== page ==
Release Date: Oct 7, 2014
Record label: Razor & Tie
Genre(s): Pop/Rock, Alternative/Indie Rock, Emo-Pop, Punk Revival, Punk-Pop
Review Summary: Our darkest days are done.Time has a way of toying with one’s perceptions. At twenty seven years old, I can remember most aspects of my early to middle twenties with astonishing clarity – the drunk late nights roaming the streets of my college town, the terrifying jungle that is the US job market, the devastating pain of being left behind for a guy over four thousand miles away, and the unbridled joy of lowering to one knee and presenting the true love of my life with a rock of, sadly, a similar price. Of course this is all mostly a blur, but I can pinpoint any specific time over that span and recall exactly how I felt – what music I was listening to, who I was hanging out with, and what my outlook on my own future was.
The ninth long-player from the pioneering pop-punk outfit, Lift A Sail finds Yellowcard doing what they do best, offering up tightly rendered, hooky, melodic rock anthems that are as emotionally charged as they are accessible. Their first album to feature Nate Young from Anberlin on drums (Longineu Parsons III left the band shortly before recording began to pursue other musical interests), the 13-track set adds some relatively subtle flourishes of electronics to the mix while dialing back a little on Sean Mackin's signature violin playing, but fans looking to conjure up some nostalgia for the band's Ocean Avenue heyday will find what they're looking for on standout cuts like the catchy and propulsive "Make Me So," the big-hearted "Transmission Home," and rousing "Deepest Well," the latter of which features a guest vocal from Memphis May Fire frontman Matty Mullins. .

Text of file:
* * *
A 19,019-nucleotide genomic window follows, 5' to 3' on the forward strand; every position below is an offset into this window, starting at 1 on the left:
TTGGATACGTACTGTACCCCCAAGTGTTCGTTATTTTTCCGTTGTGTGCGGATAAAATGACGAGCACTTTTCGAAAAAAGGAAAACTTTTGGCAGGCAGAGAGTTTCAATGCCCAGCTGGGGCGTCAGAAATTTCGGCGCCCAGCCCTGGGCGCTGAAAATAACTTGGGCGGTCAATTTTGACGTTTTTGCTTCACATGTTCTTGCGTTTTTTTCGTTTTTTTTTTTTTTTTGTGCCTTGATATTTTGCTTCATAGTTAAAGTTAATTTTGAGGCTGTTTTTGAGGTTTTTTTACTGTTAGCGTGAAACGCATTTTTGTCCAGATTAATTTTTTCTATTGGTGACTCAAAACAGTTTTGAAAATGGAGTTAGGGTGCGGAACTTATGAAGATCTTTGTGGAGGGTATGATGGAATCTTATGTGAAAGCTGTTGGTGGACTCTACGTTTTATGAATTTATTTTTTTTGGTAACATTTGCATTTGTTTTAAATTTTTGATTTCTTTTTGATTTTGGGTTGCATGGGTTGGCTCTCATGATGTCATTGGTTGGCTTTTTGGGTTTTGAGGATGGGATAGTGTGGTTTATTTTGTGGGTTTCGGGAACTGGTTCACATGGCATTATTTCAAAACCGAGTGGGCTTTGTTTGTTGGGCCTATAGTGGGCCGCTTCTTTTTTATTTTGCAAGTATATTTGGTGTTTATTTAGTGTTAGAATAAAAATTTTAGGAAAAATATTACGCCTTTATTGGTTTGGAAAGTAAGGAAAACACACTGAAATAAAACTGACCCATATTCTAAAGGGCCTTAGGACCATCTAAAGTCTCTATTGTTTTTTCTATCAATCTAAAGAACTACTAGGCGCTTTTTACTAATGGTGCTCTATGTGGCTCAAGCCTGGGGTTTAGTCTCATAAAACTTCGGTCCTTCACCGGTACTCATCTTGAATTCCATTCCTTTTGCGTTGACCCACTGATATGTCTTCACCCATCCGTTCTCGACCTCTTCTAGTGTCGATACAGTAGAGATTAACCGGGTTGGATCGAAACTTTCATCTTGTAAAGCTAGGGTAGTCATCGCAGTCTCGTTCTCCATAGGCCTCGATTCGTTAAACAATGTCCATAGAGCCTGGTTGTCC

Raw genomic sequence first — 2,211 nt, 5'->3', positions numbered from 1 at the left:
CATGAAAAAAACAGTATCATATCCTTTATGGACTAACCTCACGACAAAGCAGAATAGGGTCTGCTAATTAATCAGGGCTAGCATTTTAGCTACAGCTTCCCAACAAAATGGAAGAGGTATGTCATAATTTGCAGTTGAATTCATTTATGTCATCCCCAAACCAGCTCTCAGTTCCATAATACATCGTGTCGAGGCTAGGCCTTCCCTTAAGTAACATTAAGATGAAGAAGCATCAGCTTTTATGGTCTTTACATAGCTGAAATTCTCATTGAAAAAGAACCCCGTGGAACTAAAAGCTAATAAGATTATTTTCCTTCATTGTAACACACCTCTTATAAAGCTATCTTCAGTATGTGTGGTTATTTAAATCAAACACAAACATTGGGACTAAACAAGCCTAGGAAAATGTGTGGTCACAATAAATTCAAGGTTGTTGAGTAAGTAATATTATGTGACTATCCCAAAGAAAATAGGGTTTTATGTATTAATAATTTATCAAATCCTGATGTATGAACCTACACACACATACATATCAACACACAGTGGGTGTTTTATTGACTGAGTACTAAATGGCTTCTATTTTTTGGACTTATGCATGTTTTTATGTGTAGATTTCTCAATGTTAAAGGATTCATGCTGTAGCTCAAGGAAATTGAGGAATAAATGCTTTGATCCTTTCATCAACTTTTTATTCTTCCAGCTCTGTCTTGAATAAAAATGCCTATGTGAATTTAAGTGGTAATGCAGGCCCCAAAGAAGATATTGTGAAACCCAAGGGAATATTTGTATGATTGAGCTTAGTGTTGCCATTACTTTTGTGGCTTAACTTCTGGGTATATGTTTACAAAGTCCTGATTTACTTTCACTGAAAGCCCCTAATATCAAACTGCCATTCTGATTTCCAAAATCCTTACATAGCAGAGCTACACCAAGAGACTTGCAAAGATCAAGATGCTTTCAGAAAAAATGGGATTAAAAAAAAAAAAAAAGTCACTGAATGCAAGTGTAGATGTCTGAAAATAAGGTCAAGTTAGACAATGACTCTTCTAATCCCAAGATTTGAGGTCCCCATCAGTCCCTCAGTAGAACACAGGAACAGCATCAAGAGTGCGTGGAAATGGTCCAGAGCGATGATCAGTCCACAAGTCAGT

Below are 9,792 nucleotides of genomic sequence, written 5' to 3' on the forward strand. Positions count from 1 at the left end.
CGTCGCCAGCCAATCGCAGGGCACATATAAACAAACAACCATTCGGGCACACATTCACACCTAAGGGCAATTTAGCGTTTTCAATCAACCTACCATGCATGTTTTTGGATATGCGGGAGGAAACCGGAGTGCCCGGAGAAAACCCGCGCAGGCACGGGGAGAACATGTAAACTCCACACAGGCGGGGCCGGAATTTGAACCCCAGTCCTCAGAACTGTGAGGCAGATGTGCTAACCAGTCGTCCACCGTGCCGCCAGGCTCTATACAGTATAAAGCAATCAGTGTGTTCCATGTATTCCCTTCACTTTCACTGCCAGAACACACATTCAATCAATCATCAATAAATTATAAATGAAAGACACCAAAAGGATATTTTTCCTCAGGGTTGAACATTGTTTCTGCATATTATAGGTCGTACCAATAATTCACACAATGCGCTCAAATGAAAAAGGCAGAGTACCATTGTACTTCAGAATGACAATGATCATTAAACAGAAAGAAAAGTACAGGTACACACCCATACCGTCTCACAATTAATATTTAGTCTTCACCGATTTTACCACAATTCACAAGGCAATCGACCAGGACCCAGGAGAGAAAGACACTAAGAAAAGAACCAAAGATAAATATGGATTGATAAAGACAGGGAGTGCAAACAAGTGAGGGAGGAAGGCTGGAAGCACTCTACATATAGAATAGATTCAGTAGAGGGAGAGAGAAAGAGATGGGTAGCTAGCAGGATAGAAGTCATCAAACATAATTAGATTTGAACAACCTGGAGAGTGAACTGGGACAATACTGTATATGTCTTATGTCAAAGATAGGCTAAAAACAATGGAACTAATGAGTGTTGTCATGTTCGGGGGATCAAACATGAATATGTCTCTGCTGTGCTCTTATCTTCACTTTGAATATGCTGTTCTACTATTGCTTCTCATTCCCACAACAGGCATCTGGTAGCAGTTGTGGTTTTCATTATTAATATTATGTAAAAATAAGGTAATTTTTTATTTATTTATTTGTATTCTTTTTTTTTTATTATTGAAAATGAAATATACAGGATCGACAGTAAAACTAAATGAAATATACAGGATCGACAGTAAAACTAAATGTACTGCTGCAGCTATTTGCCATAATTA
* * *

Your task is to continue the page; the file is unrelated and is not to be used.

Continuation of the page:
There’s been seemingly constant heartache and upheaval in the Yellowcard camp since 2012’s Southern Air, from violinist Sean Mackin’s battle with thyroid cancer to the departure of drummer and founding member Longineu “LP” Parsons, to the tragic 2013 snowboarding accident that left vocalist/guitarist Ryan Key’s wife Alyona Alekhina paralyzed from the waist down. It’s fitting then, that the band’s latest, Lift A Sail (and first for label Razor & Tie), is like nothing the group have released before, eschewing pop-punk for overdriven alt-rock and a plethora of power ballads. Key and lead guitarist Ryan Mendez crank through rockers “Transmission Home,” “Make Me So” and the soaring “My Mountain” with low-tuned fervor, but the group take a far lighter approach with the haunting “Madrid,” the airy, guitar-free “MSK” and sparkling closer “California,” a piano ballad straight from the Jason Lancaster playbook.